Here are three observations from Real Salt Lake’s 4-0 loss to Minnesota United.
The year 2014 was the last time RSL aficionados saw their beloved team play a 4-4-2 diamond formation. It’s a setup that harkens back to days of old, when Jason Kreis coached a squad that won a ton of games and legitimately contended for trophies.
RSL dusted off the diamond against the Loons, but it wasn’t fan service or experimentation for experimentation’s sake. The decision to set up that way was a product of who coach Freddy Juarez decided to start.
The truncated nature that is the Major League Soccer schedule right now is forcing more lineup rotations than usual. RSL used 10 new starters Sunday, a whopping number. And because the guys he wanted to use included two forwards, he thought a 4-4-2 might actually make sense.
“The personnel that was going to play this game, this was the tactical formation that would set them up for success,” RSL assistant general manager Tony Beltran told The Salt Lake Tribune.
Juarez asked Beltran and captain Kyle Beckerman for their feedback on playing the 4-4-2 diamond because as two players who played under Kreis, they have intimate knowledge of how that system works. Ultimately, Juarez decided to give it a shot.
For the first half and some of the second, the shift seemed to work. Salt Lake kept Minnesota’s offense at bay and got some good looks of its own. Defensively, there were multiple occasions where the number advantage stopped Minnesota’s buildups in their tracks.
Midfielder Nick Besler thought RSL could have done a better job taking advantage of the new look when it had the ball.
“I think we could have done a better job of keeping the ball in the middle,” midfielder Nick Besler said. “We had the number advantage and I think we could’ve had longer spells of the game keeping the ball.”
Juarez said he liked that he had two options with the two forwards up top in Douglas Martinez and Sam Johnson. He liked how a numbers advantage in the midfield came so naturally. With more prep time, RSL could have added more wrinkles to the formation, he said.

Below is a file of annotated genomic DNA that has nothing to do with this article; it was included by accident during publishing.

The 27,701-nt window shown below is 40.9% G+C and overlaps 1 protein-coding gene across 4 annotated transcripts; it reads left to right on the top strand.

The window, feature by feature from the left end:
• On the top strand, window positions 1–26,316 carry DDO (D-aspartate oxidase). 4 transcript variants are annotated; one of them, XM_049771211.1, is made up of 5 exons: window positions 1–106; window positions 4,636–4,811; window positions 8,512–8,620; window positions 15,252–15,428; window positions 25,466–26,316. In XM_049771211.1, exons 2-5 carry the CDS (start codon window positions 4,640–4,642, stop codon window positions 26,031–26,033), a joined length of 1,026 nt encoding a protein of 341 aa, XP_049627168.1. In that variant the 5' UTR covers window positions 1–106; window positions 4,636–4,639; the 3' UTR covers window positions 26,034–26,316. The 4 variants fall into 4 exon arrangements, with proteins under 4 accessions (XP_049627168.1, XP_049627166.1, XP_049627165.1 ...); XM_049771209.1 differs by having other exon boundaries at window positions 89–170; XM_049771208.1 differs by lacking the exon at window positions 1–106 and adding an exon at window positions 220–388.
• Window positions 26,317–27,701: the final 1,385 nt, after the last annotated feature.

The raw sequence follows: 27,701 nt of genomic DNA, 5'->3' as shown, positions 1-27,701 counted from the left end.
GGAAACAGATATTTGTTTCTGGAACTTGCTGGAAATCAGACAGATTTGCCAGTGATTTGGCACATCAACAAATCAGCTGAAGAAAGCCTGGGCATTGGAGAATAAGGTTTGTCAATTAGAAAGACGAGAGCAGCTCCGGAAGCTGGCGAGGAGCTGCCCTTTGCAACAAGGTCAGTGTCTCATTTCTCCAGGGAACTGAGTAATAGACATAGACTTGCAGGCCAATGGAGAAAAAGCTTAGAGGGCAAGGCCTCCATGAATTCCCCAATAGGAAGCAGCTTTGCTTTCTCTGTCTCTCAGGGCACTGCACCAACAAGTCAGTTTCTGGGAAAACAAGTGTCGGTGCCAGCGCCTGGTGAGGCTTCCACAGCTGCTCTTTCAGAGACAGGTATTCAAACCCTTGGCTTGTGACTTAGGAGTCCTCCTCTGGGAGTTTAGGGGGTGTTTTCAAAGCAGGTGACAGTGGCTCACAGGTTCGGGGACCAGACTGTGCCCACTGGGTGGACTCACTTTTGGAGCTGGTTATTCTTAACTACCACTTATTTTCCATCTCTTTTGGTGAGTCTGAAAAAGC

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RSL went to back its normal 4-2-3-1 in the 73rd minute.
Beltran said it’s certainly possible that circumstances could dictate RSL going to back to the 4-4-2 diamond at some point this season, but people should not expect to see it week to week.
Still, Beltran couldn’t help but think about the old days when he saw that diamond on the field.
“It’s kind of fun to see RSL play the diamond again,” Beltran said. “It definitely does give me nostalgia.”
Goalkeeping stats are unfair.
Zac MacMath’s goals allowed on the season jumped to seven after Sunday’s game. He’s a veteran goalkeeper who earned the starting spot to start 2020 before the coronavirus pandemic hit, and he kept it in Orlando. Andrew Putna played the previous three games before MacMath started again.
But MacMath gave up a lot of goals. So is he bad all of a sudden? The short answer is no.
“It’s the team, the team, the team,” Juarez said. “It’s never just the goalie. The only way it could just be the goalie is if Zac caught a ball and then just threw it back into the net.”
Juarez is right. I brought up the fact that MacMath has given up seven goals this season, and asked Juarez if he still had confidence in him. Juarez said he thought it was a bad question.
Right again. Here’s why.
Looking back at each of the four goals RSL gave up, each of them revealed a mistake by someone in the back four that sprung a Minnesota player who either scored or assisted on a goal.